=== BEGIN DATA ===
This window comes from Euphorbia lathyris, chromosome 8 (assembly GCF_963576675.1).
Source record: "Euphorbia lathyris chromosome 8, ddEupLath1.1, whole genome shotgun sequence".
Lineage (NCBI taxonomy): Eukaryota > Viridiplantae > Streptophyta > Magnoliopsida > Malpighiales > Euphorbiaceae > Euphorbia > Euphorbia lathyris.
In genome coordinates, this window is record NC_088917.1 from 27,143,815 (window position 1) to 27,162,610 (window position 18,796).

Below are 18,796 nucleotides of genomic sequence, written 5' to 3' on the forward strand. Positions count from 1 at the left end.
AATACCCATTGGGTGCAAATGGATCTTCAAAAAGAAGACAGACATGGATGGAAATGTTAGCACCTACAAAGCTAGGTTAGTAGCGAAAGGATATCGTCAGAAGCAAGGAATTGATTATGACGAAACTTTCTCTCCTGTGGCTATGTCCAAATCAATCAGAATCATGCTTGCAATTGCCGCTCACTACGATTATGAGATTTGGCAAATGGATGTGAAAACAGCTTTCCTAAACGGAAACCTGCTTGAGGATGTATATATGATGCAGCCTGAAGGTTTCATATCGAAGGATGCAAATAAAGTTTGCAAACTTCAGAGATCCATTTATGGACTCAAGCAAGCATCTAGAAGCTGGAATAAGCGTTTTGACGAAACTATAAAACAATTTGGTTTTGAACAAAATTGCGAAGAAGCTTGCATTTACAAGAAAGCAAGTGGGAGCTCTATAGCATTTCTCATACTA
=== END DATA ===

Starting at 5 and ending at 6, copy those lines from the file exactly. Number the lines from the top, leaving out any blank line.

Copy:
Below are 18,796 nucleotides of genomic sequence, written 5' to 3' on the forward strand. Positions count from 1 at the left end.
AATACCCATTGGGTGCAAATGGATCTTCAAAAAGAAGACAGACATGGATGGAAATGTTAGCACCTACAAAGCTAGGTTAGTAGCGAAAGGATATCGTCAGAAGCAAGGAATTGATTATGACGAAACTTTCTCTCCTGTGGCTATGTCCAAATCAATCAGAATCATGCTTGCAATTGCCGCTCACTACGATTATGAGATTTGGCAAATGGATGTGAAAACAGCTTTCCTAAACGGAAACCTGCTTGAGGATGTATATATGATGCAGCCTGAAGGTTTCATATCGAAGGATGCAAATAAAGTTTGCAAACTTCAGAGATCCATTTATGGACTCAAGCAAGCATCTAGAAGCTGGAATAAGCGTTTTGACGAAACTATAAAACAATTTGGTTTTGAACAAAATTGCGAAGAAGCTTGCATTTACAAGAAAGCAAGTGGGAGCTCTATAGCATTTCTCATACTA